The heating surfaces are preferably constructed of a glass-ceramic material and include a plurality of radially extending contoured elements formed therein to give the appearance of a gas burner when heated.
A method for controlled cooking according to the invention includes placing one or a plurality of cooking implements on one or a plurality of heating surfaces, setting a desired cooking temperature for any contents in the cooking implement, and then measuring the temperature of at least one of the cooking implements and the contents. The temperature of each heating surface is controlled to maintain the desired temperature of each cooking implement or its contents.
According to a further feature of the invention, each of the cooking implements and each of the heating surfaces are distinguished so as to track the movement of any of the cooking implements between one or more of the heating surfaces. As a cooking implement is transferred from one heating surface to another, the desired temperature associated with the heating surface is transferred along with the cooking implement to control the new heating surface. A desired cooking time interval may also be set, and the remaining portion of the desired cooking time interval can be transferred along with the desired cooking temperature.
These and other objects, features, and advantages will be apparent from the ensuing description taken in conjunction with the accompanying drawings.
The invention will now be described with reference to the drawings in which:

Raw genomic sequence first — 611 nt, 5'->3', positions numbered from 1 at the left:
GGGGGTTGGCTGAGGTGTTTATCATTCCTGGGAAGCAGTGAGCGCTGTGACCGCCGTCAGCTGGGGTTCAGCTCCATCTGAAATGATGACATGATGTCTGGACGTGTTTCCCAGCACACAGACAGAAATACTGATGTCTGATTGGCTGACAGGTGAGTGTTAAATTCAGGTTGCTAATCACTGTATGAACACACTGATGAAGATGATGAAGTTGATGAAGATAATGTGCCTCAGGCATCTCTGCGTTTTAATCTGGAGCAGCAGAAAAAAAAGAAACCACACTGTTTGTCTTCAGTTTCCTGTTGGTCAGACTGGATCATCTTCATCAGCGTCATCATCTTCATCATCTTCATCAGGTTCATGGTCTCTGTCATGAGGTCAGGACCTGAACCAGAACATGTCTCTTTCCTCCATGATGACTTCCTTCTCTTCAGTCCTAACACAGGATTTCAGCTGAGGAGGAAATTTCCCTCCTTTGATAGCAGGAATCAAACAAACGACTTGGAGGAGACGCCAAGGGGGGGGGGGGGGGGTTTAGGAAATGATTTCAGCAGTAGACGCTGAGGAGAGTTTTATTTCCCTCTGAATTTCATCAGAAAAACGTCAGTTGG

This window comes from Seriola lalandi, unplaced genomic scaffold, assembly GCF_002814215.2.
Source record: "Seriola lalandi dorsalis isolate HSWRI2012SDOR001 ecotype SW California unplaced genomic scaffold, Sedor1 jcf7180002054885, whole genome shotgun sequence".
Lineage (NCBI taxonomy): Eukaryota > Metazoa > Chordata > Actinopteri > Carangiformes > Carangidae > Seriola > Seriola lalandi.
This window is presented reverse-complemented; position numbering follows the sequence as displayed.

FIG. 1 is a perspective view of an intelligent cooking system according to the invention;
FIG. 2 is a top plan view of a heating surface according to the invention that forms part of the cooking system;
FIG. 3 is a cross-sectional view of the heating surface taken along line 3--3 of FIG. 2;
FIG. 4 is a perspective view of an intelligent cooking system according to a second embodiment of the invention and illustrating the details of cooking implements that form a part thereof;
FIG. 5 is a top plan view of a cooking implement according to the invention;
FIG. 6 is a side elevational view of a pair of cooking implements stacked one upon another;
FIG. 7 is a front elevational view of a portion of a range top and cooking implement electrically interconnected for display and control of the cooking implement internal cooking temperature;
FIG. 8 is a side elevational view of a portion of a range top and cooking implement of FIG. 7; and
FIG. 9 is a block diagram illustrating the function of the intelligent cooking system.
Referring now to the drawings and to FIG. 1 in particular, an intelligent cooking system 10 according to the invention is shown. The cooking system 10 comprises a cooking workstation 12 having a range top or cooking surface 14 with a plurality of heating surfaces 16 located therein and temperature control knobs 18 for manually setting a desired cooking temperature of each heating surface 16. A timer control knob 19 may also be provided for controlling the on and off times of cooking operations for each heating surface 16. An oven unit 18 may also be incorporated into the intelligent cooking system.